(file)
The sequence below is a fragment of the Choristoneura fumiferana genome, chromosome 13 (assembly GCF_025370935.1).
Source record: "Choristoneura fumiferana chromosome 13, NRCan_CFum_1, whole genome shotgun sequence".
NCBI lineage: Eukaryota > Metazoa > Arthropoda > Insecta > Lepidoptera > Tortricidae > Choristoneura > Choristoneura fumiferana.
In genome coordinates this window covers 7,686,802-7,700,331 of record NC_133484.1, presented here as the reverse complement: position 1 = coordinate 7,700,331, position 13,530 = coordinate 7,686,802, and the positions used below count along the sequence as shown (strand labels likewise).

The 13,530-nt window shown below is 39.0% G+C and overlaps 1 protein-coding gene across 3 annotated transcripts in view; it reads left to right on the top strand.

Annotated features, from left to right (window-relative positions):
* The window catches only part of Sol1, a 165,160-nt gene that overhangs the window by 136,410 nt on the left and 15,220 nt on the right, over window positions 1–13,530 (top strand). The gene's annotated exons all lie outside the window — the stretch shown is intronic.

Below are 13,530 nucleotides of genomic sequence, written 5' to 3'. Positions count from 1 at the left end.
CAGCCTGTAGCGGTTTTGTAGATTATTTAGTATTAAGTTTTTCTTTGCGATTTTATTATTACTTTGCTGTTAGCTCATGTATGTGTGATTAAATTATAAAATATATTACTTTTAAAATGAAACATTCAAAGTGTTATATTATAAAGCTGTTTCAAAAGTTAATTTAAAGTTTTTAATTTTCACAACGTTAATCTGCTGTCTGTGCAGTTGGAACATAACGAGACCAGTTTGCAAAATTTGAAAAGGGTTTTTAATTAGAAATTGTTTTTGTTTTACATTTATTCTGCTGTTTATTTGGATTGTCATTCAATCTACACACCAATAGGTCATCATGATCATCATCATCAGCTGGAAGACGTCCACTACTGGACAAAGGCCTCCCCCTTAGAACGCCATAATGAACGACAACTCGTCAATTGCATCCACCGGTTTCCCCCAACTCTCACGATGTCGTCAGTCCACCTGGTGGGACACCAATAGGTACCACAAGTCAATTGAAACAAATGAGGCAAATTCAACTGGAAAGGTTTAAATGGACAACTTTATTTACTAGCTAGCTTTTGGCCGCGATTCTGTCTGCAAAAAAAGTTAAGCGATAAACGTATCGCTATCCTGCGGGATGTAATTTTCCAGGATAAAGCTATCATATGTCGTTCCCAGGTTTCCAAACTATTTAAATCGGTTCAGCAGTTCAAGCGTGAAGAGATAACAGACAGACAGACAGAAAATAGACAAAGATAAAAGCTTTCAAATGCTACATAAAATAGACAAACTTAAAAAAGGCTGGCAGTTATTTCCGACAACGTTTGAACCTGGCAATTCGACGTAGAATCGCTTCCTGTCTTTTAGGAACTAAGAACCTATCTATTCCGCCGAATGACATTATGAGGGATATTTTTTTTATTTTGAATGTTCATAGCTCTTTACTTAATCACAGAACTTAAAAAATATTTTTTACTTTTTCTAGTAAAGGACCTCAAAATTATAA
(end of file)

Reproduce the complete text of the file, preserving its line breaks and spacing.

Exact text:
The sequence below is a fragment of the Choristoneura fumiferana genome, chromosome 13 (assembly GCF_025370935.1).
Source record: "Choristoneura fumiferana chromosome 13, NRCan_CFum_1, whole genome shotgun sequence".
NCBI lineage: Eukaryota > Metazoa > Arthropoda > Insecta > Lepidoptera > Tortricidae > Choristoneura > Choristoneura fumiferana.
In genome coordinates this window covers 7,686,802-7,700,331 of record NC_133484.1, presented here as the reverse complement: position 1 = coordinate 7,700,331, position 13,530 = coordinate 7,686,802, and the positions used below count along the sequence as shown (strand labels likewise).

The 13,530-nt window shown below is 39.0% G+C and overlaps 1 protein-coding gene across 3 annotated transcripts in view; it reads left to right on the top strand.

Annotated features, from left to right (window-relative positions):
* The window catches only part of Sol1, a 165,160-nt gene that overhangs the window by 136,410 nt on the left and 15,220 nt on the right, over window positions 1–13,530 (top strand). The gene's annotated exons all lie outside the window — the stretch shown is intronic.

Below are 13,530 nucleotides of genomic sequence, written 5' to 3'. Positions count from 1 at the left end.
CAGCCTGTAGCGGTTTTGTAGATTATTTAGTATTAAGTTTTTCTTTGCGATTTTATTATTACTTTGCTGTTAGCTCATGTATGTGTGATTAAATTATAAAATATATTACTTTTAAAATGAAACATTCAAAGTGTTATATTATAAAGCTGTTTCAAAAGTTAATTTAAAGTTTTTAATTTTCACAACGTTAATCTGCTGTCTGTGCAGTTGGAACATAACGAGACCAGTTTGCAAAATTTGAAAAGGGTTTTTAATTAGAAATTGTTTTTGTTTTACATTTATTCTGCTGTTTATTTGGATTGTCATTCAATCTACACACCAATAGGTCATCATGATCATCATCATCAGCTGGAAGACGTCCACTACTGGACAAAGGCCTCCCCCTTAGAACGCCATAATGAACGACAACTCGTCAATTGCATCCACCGGTTTCCCCCAACTCTCACGATGTCGTCAGTCCACCTGGTGGGACACCAATAGGTACCACAAGTCAATTGAAACAAATGAGGCAAATTCAACTGGAAAGGTTTAAATGGACAACTTTATTTACTAGCTAGCTTTTGGCCGCGATTCTGTCTGCAAAAAAAGTTAAGCGATAAACGTATCGCTATCCTGCGGGATGTAATTTTCCAGGATAAAGCTATCATATGTCGTTCCCAGGTTTCCAAACTATTTAAATCGGTTCAGCAGTTCAAGCGTGAAGAGATAACAGACAGACAGACAGAAAATAGACAAAGATAAAAGCTTTCAAATGCTACATAAAATAGACAAACTTAAAAAAGGCTGGCAGTTATTTCCGACAACGTTTGAACCTGGCAATTCGACGTAGAATCGCTTCCTGTCTTTTAGGAACTAAGAACCTATCTATTCCGCCGAATGACATTATGAGGGATATTTTTTTTATTTTGAATGTTCATAGCTCTTTACTTAATCACAGAACTTAAAAAATATTTTTTACTTTTTCTAGTAAAGGACCTCAAAATTATAA